## General Question # Brain Teaser - How does this work?

Asked by LostInParadise (29640 ) March 27th, 2009

This may be a bad time of year for this, but I am hoping there is enough tease in this to catch someone’s attention.

Given a list of numbers, for example, 3, 4, 6, 8 and 9, remove two of the numbers a and b from the list and replace them with a*b + a + b. Keep doing this until one number remains. No matter what order you do this in the answer will be the same, in this case 12,599.

Hint: a*b + a + b can almost be factored.

I will provide the short answer and also use this problem as an introduction to the concept of isomorphism, which tells when two operations are structually identical.

Observing members: 0 Composing members: 0  Starting with n numbers a(1), a(2), ..., a(n) we will always end up with (a(1)+1) ( a(2)+1)...(a(n)+1) -1.

The reason is that ab+a+b = (a+1)(b+1) – 1

One way to prove the above statement is by induction on n: Lets say in the step right before the last step we are left with two numbers a and b. We know a and b are results of this operation on k and n-k numbers for some k < n. So by induction hypothesis a = (a(1)+1)...(a(k)+1) -1 and b =(a(k+1)+1)...(a(n)+1) -1

Calculating (a+1)(b+1)-1 proves the statement for n, which shows the statement is true by induction on n.

BonusQuestion (1483 )“Great Answer” (1 ) Flag as…  Another way of proving that statement is to show in each step the product of (a(i)+1) does not change. Meaning that if we do the operation on a(1),...,a(n) and we get b(1),...,b(n-1) then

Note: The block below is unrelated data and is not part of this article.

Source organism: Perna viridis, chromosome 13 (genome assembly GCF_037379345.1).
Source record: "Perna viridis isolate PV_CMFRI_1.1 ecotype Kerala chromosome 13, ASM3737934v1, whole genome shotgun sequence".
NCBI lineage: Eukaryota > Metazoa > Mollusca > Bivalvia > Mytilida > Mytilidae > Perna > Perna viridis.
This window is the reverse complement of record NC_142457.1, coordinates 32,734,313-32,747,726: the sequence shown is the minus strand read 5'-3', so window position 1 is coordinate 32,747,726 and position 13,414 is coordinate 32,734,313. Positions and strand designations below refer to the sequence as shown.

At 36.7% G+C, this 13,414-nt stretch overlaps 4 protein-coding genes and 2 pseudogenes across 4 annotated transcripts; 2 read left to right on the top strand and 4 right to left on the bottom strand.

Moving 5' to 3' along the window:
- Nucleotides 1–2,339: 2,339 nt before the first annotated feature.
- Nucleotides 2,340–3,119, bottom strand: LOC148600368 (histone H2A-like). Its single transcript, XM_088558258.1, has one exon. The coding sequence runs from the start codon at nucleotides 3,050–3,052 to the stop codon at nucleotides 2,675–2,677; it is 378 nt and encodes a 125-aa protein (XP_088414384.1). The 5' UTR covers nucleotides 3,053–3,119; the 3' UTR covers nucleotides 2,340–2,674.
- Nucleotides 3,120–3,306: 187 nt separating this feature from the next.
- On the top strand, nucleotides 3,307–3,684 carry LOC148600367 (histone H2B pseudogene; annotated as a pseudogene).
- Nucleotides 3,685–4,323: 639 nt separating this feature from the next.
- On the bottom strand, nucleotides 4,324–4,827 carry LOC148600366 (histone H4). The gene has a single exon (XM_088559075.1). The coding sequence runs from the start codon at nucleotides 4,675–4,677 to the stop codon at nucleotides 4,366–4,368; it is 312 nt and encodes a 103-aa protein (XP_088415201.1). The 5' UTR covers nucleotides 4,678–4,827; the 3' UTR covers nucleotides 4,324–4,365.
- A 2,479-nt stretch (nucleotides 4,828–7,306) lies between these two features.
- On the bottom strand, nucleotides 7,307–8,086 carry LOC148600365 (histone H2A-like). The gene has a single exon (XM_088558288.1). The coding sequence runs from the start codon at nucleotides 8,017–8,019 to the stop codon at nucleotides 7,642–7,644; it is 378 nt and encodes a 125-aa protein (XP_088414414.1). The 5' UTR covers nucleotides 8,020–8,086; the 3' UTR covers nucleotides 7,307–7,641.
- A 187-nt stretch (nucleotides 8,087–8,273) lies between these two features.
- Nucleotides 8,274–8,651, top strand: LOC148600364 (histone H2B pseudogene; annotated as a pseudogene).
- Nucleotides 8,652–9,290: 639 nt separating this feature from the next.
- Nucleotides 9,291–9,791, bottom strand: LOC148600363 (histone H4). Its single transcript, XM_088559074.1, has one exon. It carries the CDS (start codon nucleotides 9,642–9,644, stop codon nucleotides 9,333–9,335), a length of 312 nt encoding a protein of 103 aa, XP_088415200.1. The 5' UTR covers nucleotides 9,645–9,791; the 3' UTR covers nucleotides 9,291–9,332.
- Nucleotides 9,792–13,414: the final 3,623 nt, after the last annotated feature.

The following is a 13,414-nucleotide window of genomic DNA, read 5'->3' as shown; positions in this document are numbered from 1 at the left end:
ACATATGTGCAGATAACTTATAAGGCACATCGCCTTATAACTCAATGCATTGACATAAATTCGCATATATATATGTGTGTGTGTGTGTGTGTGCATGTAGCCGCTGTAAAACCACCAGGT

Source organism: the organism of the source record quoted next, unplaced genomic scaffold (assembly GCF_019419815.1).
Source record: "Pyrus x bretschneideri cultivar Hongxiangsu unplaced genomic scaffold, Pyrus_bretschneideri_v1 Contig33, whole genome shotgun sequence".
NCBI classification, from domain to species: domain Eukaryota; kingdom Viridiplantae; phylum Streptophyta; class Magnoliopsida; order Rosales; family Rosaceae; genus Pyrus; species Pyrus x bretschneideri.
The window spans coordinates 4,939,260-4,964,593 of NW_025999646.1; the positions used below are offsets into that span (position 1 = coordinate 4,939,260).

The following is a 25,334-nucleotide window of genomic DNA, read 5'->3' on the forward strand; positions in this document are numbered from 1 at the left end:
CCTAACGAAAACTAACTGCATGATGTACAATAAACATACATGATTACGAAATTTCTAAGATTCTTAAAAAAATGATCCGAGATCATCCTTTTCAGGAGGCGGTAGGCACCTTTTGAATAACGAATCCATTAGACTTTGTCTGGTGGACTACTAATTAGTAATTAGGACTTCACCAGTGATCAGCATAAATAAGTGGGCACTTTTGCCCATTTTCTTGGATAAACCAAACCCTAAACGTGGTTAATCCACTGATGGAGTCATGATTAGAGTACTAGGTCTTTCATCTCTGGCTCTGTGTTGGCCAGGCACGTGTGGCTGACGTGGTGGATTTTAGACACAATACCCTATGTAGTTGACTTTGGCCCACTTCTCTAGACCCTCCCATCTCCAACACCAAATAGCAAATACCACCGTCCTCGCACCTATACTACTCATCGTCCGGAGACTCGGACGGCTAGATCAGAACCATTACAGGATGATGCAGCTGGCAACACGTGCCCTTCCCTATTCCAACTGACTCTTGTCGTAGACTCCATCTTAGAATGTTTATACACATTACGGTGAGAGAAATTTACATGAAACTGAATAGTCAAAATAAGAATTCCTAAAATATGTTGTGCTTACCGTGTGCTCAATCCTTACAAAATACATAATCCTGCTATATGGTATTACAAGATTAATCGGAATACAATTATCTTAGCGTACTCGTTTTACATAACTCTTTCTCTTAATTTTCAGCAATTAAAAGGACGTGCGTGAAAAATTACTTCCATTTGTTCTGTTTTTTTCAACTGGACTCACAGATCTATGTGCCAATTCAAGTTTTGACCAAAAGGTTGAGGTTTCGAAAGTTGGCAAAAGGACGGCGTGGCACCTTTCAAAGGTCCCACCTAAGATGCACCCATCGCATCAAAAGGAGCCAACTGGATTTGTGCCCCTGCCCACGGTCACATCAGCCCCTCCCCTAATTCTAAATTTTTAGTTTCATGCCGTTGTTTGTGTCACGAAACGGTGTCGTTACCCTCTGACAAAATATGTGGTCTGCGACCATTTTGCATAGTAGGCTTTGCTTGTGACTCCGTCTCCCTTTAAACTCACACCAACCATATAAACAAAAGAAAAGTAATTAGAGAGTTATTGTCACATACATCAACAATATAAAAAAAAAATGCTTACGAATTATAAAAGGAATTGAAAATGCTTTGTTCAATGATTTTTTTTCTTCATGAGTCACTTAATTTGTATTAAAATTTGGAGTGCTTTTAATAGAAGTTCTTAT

(a(1)+1) .... (a(n)+1) = (b(1)+1) .... (b(n-1)+1)

Again the reason is that we replace a , b by (a+1)(b+1)-1.

Therefore if we finally get to a single number x , then we should have: x+1 is the same as the product of (a(i)+1) which means x = ( product of (a(i)+1) ) -1

BonusQuestion (1483 )“Great Answer” (0 ) Flag as…  @BonusQuestion , you got it right. I would like to show another way of looking at it that is not quite so easy to explain as I had hoped, but I can give a rough idea of how it works.

Suppose we define an operation & as
a & b = a * b + a + b. Then what we want to show is that the order in which & is applied does not matter and to do that it is sufficient to show & is commutative and associative.

We have a & b + 1 = (a+1)*(b+1). If we let T(x) = x + 1 then we get T(a & b) = T(a)*T(b). This is an isomorphic relationship, meaning that the internal structure of & is the same as *. You can think of T as a kind of reflection. On one side you get a & b = c and on the other you get T(a) * T(b) = T©. What happens on one side matches up to what happens on the other if you replace x with T(x) and & with *. For example T(a & b) = T(a) * T(b) and T(b & a) = T(b) * T(a), so & is commutative because * is. Similarly for associativity.

LostInParadise (29640 )“Great Answer” (1 ) Flag as… or